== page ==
Invest in the future of our industry

During the summer of 2021, the SCPA Foundation funded $16,000 worth of summer internships to deserving S.C. collegiate journalists. Please support the Foundation's valuable work by making a tax-deductible contribution today.

How to apply 

Internships are open to student journalists who attend a four-year college in South Carolina or reside in South Carolina and attend a four-year college elsewhere. Rising juniors and seniors, and recent college graduates are eligible. Applications for Summer 2022 are now available. The deadline to apply is March 4, 2022.

SCPA receives two applications for membership

SCPA's Executive Committee will be meeting to discuss and approve the following applications for membership:
  • Lowcountry Weekly, run by Jeff and Margaret Evans in Beaufort, is published every other Wednesday and distributed throughout Beaufort County at various restaurants, retail locations, hotels and visitor’s centers. Lowcountry Weekly is a longtime SCPA Associate Member print publication that is now eligible as an SCPA active newspaper member (non-paid; published at least monthly).    
  • Clemson University's Public Service and Agriculture and College of Agriculture, Forestry and Life Sciences, has applied as an Associate Member. Clemson's PSA-CAFLS is represented by Jonathan Veit, Communications Director.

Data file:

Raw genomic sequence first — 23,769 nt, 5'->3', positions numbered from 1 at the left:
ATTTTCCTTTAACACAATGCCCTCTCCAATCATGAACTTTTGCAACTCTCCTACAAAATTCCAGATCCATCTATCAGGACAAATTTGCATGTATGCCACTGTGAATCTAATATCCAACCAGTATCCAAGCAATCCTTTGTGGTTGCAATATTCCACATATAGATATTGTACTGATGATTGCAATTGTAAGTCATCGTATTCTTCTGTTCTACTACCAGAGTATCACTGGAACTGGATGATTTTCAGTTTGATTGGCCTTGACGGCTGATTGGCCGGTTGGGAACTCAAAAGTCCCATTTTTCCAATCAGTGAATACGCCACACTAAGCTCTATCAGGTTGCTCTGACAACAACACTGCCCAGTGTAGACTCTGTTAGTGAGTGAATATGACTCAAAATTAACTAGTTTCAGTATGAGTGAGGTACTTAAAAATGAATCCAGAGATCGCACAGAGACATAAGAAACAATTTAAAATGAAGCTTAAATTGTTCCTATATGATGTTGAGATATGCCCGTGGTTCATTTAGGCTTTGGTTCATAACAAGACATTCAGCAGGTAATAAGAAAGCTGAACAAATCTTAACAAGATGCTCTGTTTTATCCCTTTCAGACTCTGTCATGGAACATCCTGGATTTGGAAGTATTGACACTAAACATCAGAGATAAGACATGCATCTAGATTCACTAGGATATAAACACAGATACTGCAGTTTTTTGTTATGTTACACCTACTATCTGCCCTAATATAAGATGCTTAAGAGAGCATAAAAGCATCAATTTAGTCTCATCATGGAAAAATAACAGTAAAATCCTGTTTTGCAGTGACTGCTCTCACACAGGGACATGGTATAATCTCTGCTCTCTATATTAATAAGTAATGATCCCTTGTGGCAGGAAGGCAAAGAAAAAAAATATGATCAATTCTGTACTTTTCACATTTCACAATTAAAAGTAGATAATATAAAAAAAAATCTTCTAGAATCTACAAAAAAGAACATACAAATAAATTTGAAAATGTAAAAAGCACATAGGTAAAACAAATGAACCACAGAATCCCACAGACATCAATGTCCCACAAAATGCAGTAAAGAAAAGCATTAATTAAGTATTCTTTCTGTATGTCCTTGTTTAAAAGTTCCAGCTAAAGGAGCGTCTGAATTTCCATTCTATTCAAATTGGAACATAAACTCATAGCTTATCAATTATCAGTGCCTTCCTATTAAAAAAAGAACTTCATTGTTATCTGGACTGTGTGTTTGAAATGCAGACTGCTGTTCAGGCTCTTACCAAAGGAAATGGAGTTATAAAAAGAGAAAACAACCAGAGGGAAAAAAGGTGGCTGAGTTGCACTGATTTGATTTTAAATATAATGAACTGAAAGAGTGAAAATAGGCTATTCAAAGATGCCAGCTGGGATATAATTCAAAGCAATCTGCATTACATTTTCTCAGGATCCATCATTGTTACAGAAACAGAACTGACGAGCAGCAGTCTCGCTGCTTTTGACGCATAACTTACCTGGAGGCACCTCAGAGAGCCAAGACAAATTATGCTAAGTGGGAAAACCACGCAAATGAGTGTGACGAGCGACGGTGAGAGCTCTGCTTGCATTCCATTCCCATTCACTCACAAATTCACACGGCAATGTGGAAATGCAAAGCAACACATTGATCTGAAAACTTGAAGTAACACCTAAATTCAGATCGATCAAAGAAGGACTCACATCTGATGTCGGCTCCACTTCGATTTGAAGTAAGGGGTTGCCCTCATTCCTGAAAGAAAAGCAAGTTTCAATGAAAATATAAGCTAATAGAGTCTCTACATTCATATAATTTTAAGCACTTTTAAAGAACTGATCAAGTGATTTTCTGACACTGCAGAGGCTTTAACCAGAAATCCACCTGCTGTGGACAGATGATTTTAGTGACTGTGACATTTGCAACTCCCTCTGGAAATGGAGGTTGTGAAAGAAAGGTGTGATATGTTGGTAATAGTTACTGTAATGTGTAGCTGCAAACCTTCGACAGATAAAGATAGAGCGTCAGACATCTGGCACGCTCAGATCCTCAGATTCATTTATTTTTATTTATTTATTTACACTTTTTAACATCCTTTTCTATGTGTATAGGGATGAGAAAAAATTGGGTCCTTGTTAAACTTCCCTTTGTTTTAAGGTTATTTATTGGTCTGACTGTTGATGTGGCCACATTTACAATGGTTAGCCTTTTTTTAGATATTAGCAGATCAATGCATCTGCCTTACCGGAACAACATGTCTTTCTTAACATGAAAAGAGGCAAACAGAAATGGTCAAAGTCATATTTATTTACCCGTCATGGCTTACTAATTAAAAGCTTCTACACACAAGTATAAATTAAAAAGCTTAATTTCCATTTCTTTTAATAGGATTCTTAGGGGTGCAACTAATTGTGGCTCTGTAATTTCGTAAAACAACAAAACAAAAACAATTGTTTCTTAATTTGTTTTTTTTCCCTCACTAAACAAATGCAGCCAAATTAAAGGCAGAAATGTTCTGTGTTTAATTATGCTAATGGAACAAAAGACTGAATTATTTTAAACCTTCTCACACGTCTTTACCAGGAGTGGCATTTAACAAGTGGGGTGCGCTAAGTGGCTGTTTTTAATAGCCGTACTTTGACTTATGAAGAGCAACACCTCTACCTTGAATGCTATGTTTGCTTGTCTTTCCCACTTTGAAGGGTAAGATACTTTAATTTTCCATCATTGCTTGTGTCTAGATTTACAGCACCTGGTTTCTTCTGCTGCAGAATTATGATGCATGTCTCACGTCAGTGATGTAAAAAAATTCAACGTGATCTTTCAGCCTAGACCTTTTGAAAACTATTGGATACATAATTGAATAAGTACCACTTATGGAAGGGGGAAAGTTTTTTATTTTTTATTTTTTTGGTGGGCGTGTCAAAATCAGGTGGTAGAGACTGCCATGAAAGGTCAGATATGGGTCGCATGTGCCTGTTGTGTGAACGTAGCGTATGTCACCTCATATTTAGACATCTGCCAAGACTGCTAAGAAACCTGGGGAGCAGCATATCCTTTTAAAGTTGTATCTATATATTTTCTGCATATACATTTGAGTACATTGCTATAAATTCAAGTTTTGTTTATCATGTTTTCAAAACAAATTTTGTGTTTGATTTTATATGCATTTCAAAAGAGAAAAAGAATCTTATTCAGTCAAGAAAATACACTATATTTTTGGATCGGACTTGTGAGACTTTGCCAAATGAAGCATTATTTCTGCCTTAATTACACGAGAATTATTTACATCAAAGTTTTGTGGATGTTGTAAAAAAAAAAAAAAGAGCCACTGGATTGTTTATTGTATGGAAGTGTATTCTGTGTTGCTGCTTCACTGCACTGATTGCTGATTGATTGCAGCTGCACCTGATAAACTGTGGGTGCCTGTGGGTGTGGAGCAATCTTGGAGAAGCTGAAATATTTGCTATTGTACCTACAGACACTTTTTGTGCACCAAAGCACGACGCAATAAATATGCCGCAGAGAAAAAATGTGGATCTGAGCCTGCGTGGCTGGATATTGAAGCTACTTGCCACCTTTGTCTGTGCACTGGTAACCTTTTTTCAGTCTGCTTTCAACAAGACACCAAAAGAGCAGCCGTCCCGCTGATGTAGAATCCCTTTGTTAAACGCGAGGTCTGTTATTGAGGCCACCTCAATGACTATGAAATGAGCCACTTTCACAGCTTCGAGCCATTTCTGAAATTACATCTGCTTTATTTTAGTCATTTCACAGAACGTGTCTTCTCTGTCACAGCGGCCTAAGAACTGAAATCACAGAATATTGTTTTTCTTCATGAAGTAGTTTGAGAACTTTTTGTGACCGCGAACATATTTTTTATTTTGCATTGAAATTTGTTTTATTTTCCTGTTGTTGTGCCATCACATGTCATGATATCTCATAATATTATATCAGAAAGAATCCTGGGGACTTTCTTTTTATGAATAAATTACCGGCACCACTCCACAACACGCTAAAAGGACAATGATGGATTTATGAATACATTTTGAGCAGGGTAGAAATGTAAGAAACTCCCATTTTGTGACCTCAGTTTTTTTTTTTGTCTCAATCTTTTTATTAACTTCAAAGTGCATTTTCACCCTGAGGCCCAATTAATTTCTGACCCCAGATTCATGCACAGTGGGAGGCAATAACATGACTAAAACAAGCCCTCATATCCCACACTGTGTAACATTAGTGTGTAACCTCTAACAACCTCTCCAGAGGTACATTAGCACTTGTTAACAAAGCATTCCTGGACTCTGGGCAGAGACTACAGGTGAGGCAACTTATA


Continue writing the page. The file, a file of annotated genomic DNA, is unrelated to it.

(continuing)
Please contact Jen Madden if you have any comments about these applications.

"Rites" by Robert Ariail

If you can't get enough of award-winning Camden cartoonist Robert Ariail, enjoy his new strip featured every week in the Charleston City Paper, which has granted us ongoing permission to republish it. Called "Lowcountry," the weekly feature, which is available for syndication in South Carolina newspapers, focuses on politics, human nature, the environment and public policy. More: Contact publisher Andy Brack.

People & Papers

Ledger publisher Cody Sossamon’s picture that was published in the E&P profile.

Gaffney Ledger publisher named to Editor & Publisher's ‘15 Over 50’ list

Cody Sossamon, publisher of The Gaffney Ledger, has been named to the Editor & Publisher 2021 list of “15 Over 50.”
“Dedication to the news publishing industry is in the blood of Editor & Publisher’s second class of 15 Over 50 honorees,” the introduction to the nominees reads. “They are still firmly committed to journalistic and publishing excellence and have transformed themselves just as the industry has during the past few decades. They are optimistic about the future of the industry as well as recognizing its many challenges. They are sharing their passion and experience with young colleagues to create a viable future for news publishing.”